Yano – In shinai-kyogi the left-do was certainly valid. In this serial I will introduce this as well, but it was as valid a striking point as both left and right kote. As shinai-kyogi steadily became socially common, in the 27th year of Showa (1952) the All Japan Kendo Federation was established and at this point kendo would once again take off – but as a sport. Kendo, like shinai-kyogi, was a sport with the same rationale, and in accordance with this had the understanding that left and right ought to be equal and thus, the left-do remained on the list of valid strike points.

image of Gyakudo

Then in the 50th year of Show (1975), the chance came for the enactment of the ‘Concept of Kendo’ which would allow kendo to recover its budo heritage. However, concerning the current topic of discussion, it would not recover as far as the right-do only pre-war strike system. The strike positions that established kendo as a sport would continue, and in a way, persist to the modern day.

Suzuki – The impressions I have – having watched kendo for many years – is that from the beginning of the Heisei years, when graduates of Bussen are involved in things like the Kyoto Taikai for example, they rarely go after gyaku-do. It seems that during the mid to late 50’s high school students and university have started to go after gyaku-do with rising frequency. Now, the trend in shiai is for it to be difficult to get a flag to rise with gyaku-do strikes. Should we say that this means that the ideals of the Imperial Japanese Budokai are still alive, or that they have been pulled along into the present…?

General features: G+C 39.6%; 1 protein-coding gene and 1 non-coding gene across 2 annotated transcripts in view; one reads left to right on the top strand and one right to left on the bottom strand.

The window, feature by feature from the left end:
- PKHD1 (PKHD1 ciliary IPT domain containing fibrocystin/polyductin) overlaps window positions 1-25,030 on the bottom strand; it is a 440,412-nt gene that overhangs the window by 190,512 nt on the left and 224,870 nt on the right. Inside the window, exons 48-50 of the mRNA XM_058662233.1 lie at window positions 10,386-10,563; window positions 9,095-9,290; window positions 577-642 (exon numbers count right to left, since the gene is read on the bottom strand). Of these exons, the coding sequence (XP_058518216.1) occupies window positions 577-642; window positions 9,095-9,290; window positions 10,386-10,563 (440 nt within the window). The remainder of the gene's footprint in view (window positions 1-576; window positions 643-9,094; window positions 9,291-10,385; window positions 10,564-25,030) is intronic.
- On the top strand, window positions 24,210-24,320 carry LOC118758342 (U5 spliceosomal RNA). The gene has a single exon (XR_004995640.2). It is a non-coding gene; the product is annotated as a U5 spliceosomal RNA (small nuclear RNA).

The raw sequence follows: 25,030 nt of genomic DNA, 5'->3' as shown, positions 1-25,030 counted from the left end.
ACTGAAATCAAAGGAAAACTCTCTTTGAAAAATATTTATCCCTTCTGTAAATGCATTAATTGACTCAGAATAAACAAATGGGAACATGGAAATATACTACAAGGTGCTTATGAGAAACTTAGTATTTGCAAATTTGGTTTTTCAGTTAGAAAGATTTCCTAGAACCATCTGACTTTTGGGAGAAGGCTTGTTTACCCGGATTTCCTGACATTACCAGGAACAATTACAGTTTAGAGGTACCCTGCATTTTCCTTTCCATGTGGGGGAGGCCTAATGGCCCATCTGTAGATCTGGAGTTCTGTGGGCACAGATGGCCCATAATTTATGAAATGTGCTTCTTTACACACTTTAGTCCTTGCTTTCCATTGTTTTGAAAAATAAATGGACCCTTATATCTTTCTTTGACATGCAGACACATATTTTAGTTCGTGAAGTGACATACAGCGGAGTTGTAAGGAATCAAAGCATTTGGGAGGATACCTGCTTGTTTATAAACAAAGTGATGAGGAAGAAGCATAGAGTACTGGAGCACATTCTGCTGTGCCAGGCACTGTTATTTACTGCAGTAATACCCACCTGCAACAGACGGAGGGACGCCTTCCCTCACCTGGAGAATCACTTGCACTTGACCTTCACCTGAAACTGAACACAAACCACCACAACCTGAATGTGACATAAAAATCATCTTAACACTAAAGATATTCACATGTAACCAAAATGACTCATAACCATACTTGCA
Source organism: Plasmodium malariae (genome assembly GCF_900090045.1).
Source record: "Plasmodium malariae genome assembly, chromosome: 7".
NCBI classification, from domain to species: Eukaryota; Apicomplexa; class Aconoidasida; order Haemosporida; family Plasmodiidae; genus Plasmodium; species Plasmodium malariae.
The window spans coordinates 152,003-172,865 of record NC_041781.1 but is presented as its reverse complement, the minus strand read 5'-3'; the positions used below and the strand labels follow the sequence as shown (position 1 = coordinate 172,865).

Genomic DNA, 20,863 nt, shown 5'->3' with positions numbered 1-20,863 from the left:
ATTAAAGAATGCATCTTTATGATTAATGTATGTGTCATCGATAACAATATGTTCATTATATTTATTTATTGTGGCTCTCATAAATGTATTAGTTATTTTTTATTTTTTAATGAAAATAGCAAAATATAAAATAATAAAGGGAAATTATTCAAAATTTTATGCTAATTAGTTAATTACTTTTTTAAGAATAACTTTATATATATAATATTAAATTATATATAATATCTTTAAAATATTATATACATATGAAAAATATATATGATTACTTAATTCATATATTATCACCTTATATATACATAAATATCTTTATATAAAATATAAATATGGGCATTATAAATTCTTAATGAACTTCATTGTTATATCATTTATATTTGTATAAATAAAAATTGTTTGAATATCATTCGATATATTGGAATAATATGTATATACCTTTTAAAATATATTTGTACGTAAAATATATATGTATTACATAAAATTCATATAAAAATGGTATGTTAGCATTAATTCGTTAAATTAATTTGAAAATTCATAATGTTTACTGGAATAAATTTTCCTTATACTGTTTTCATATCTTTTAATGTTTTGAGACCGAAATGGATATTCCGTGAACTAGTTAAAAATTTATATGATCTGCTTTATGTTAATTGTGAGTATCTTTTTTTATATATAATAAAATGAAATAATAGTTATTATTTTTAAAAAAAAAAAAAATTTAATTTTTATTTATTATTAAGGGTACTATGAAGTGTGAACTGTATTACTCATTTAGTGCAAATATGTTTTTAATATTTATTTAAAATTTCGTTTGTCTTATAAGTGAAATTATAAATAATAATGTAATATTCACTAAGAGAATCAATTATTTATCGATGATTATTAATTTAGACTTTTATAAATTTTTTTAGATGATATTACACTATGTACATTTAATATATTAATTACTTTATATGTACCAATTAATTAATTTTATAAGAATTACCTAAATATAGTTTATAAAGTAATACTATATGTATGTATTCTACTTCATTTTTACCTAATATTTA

Yano – The reason for that trend, with the transitioning of the do’s striking location being apparent and only the right-do having been valid in the past, may very well be creating this impact. However, at present the striking point of left-do has been clearly decided, and so of course when a strike is correctly made, as an “ippon,” a flag will certainly be raised.

Suzuki – Even if saying that it was at one time only right-do, as currently the rules state that the left and right are recognized, if even one judge does not personally recognize gyaku-do it would be very difficult to say that a shiai was fair.

Yano – As kendo is practiced or instructed, the answers to these very real doubts, about gyaku-do as we have just discussed, kendo having been manipulated to create a military skill during World War II, and to its sportification following the war, are many.  I believe it is important to look back and see kendo as it was in that era, how culture affected it, and now, kendo as a budo. This is what we should think about.

Yano Yusuke – Born in the 55th year of Showa. Age 40.

From Miyazaki Prefecture. After graduating from the Japanese National Physical Education University Budo Specialist Kendo Course, he received his master’s and the PHD from the same university researching sports science and is now a Professor of Sports Science. Having worked as a research associate at his alma mater, he then acted as an adjunct lecturer at Kobe University as a member of Health Science and Sports Department. He is currently an associate professor at Aichi Shukutoku University.